Autonomous vehicle maker Nuro secures $600M for expansion

SILIVER SPRING (Md. -- Nuro, an electric vehicle manufacturer, announced Tuesday that it has received $600 million from Google and Kroger to fund its autonomous delivery vehicle development.

Autonomous vehicle maker Nuro secures $600M for expansion

SILIVER SPRING (Md. -- Nuro, an electric vehicle manufacturer, announced Tuesday that it has received $600 million from Google and Kroger to fund its autonomous delivery vehicle development.

As part of a 2018 partnership, the Silicon Valley robotics company has delivered thousands of groceries to Kroger.

Griffin Schroeder (partner at Tiger Global), who led the financing round, said that "Demand is exploding for local deliveries." "Nuro is the bridge that will bring about a new era of autonomous, sustainable and low-cost local delivery."

Nuro also signed a five year strategic partnership with Google Cloud to continue the development of zero-occupant autonomous delivery vehicles. It said it will be exploring opportunities with the tech giant in order to "strengthen, transform local commerce."

Nuro announced a partnership in recent months with FedEx, and has piloted pizza delivery services with Domino's in Houston.

Nuro announced that it had invested $40 Million in a Nevada manufacturing plant and closed-course testing track in August.

The National Highway Traffic Safety Administration granted Nuro temporary approval to operate its low-speed autonomous delivery cars that are not designed for human drivers. The delivery vehicles, called "R2", are equipped with laser camera, radar, and radar sensors. However, they do not have windshield wipers or steering wheels.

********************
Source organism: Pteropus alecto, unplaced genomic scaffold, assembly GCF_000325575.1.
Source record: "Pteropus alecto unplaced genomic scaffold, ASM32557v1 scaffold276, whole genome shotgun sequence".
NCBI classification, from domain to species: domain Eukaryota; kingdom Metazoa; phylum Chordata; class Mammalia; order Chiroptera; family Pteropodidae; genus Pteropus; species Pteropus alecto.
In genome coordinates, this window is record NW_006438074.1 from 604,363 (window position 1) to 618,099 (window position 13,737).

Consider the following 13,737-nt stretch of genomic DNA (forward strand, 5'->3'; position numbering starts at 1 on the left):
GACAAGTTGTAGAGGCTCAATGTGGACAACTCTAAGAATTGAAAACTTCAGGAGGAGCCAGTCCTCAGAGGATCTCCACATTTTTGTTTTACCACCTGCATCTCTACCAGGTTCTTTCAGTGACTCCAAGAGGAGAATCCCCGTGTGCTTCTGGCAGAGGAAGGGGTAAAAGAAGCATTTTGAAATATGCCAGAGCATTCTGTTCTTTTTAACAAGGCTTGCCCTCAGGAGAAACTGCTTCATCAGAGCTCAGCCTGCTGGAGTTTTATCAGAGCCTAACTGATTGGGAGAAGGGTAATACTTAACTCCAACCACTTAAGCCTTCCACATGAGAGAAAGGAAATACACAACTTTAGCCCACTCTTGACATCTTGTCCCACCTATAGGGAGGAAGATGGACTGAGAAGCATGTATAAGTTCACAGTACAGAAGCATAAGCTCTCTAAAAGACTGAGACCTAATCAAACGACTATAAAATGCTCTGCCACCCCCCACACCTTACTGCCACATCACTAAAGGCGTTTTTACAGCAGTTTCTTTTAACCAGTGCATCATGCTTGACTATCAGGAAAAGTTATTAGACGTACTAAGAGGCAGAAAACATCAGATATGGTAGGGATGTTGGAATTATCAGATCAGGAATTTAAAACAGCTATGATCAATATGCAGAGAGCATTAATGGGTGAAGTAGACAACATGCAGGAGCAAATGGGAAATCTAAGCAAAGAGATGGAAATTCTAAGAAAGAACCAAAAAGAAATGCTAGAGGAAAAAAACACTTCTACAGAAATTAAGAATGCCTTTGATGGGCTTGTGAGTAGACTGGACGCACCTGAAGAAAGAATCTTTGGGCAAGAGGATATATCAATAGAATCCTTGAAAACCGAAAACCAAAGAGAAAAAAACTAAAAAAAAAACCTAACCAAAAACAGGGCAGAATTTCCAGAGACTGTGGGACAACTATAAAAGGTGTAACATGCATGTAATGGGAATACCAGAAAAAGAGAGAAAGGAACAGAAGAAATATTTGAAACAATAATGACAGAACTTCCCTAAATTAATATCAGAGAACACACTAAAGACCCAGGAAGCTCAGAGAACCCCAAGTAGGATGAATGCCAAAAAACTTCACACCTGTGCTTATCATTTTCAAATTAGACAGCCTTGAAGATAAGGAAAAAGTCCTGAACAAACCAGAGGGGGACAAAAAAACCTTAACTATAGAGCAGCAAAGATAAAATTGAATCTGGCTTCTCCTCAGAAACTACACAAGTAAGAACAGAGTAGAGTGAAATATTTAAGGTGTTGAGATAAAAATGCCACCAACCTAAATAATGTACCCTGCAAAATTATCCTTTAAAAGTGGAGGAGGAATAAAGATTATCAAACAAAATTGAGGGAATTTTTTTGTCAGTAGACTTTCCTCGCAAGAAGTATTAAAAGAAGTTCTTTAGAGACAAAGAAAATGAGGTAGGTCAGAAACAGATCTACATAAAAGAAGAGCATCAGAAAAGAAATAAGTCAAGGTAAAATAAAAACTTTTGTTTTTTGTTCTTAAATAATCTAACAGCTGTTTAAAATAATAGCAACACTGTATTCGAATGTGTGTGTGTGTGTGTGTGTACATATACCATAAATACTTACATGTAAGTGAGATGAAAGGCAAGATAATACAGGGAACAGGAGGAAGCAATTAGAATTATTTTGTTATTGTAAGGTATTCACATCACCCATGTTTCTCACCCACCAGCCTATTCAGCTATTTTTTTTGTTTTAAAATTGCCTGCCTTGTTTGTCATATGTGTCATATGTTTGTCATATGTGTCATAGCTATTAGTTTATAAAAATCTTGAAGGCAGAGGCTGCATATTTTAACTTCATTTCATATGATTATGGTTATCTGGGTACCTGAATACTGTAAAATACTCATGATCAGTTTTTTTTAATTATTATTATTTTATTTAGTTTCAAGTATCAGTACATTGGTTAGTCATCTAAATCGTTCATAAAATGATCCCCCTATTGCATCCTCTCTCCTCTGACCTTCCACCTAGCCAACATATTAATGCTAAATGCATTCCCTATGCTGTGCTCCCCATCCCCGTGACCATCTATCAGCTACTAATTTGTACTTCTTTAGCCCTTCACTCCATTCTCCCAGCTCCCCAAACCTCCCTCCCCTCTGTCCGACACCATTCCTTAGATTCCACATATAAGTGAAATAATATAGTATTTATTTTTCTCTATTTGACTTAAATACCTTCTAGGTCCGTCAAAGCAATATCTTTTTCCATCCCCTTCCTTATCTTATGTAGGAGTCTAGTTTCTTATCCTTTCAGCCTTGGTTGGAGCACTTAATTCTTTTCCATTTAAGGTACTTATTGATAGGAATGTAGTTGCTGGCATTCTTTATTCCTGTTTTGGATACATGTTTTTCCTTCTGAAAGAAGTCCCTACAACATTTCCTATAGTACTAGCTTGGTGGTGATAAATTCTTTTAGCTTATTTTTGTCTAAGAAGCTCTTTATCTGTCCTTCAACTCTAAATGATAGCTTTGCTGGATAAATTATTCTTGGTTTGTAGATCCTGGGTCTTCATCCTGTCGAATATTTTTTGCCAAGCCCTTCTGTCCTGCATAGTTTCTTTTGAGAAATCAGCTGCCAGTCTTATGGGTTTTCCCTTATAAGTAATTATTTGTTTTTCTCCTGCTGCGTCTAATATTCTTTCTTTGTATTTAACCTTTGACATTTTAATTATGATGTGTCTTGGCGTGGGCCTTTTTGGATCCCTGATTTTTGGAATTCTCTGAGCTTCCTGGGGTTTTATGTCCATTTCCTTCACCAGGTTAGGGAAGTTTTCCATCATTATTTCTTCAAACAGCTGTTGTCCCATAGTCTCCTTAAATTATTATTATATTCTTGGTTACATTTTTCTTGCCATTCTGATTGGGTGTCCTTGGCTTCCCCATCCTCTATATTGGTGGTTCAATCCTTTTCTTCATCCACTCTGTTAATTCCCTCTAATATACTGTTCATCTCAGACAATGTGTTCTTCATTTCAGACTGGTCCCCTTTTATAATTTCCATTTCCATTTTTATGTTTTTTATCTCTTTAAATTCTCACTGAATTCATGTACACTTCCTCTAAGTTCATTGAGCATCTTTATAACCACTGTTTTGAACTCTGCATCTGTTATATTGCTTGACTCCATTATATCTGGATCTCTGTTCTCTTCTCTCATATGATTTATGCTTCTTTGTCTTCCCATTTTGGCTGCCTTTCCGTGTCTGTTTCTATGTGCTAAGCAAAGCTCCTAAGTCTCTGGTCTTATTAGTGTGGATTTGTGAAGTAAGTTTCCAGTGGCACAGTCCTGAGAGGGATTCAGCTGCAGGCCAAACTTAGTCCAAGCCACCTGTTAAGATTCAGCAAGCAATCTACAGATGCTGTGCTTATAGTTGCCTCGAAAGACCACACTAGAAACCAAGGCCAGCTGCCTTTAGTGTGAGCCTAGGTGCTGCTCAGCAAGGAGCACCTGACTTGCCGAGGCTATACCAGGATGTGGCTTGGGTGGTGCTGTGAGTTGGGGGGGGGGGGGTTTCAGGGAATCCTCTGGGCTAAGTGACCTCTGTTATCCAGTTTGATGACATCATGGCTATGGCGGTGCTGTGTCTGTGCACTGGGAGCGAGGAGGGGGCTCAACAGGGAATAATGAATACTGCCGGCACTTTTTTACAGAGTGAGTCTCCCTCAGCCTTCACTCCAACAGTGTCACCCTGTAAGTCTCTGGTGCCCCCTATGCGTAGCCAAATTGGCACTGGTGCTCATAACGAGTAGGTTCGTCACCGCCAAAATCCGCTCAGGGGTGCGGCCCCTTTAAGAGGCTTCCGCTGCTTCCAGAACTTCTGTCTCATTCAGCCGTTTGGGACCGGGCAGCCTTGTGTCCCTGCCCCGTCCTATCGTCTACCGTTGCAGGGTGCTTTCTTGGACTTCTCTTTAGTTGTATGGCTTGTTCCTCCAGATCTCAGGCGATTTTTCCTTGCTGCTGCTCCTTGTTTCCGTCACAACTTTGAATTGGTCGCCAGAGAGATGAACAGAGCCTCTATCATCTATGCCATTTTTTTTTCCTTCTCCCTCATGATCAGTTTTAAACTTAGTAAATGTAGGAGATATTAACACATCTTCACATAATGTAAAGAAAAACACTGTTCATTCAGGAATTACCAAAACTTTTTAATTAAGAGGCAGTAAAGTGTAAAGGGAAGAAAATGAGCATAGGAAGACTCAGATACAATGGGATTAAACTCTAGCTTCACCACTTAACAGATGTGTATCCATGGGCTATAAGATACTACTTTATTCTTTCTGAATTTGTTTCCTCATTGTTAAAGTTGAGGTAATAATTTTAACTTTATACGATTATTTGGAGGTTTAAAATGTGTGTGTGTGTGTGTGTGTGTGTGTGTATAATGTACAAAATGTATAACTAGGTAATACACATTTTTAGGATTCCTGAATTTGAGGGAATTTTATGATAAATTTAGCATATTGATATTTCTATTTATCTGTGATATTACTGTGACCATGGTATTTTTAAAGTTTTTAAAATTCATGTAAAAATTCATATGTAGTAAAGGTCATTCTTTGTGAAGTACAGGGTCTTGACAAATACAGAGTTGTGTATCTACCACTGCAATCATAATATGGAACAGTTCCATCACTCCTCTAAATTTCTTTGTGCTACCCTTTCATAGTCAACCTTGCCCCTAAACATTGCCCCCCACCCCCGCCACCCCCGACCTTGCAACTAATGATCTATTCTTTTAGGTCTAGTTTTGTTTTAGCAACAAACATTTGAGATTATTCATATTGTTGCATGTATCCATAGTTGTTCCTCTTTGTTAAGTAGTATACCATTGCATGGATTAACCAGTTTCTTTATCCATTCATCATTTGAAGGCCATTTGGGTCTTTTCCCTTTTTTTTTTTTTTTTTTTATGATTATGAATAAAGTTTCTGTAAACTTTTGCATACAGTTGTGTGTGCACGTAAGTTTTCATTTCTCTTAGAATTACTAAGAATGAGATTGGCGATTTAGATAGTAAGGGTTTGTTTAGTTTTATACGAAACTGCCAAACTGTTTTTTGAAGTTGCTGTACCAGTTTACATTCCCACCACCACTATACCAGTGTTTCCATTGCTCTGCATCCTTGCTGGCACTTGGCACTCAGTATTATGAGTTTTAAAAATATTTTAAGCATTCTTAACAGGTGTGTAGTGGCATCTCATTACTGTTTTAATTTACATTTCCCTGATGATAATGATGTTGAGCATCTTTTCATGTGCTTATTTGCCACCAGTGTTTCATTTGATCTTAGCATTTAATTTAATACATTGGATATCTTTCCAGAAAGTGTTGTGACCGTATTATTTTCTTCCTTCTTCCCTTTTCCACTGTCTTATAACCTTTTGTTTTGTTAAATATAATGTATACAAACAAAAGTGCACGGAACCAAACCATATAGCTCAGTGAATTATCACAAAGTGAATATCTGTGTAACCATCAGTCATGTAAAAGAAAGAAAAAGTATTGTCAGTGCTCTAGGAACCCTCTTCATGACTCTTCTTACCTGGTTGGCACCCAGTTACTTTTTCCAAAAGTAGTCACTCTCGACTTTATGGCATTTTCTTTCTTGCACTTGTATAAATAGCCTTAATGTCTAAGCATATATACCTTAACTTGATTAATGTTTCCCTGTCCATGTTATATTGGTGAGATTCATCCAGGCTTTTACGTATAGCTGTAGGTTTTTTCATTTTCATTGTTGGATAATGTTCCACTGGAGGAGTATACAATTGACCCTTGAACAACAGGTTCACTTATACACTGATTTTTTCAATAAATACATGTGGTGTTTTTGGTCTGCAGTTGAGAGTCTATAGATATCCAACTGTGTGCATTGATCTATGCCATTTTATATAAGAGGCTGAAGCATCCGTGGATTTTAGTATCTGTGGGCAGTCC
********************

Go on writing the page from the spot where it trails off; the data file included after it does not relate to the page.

At 3.6 feet wide by 9 feet long, the battery-powered vehicles are approximately 1.1 meters wide by 2.7 meters long. They are considerably shorter than Mini Coopers, but more than one foot taller. They can travel up to 25 mph and can be controlled remotely by a human operator if necessary.

Nuro has been a pilot for autonomous local delivery in Texas and Arizona.

In the aftermath of the COVID-19 epidemic, many companies are stepping up their efforts to deliver their products faster to customers. This has prevented people from doing basic tasks like shopping at grocery stores or ordering food from restaurants.

Updated Date: 05 November 2021, 08:07

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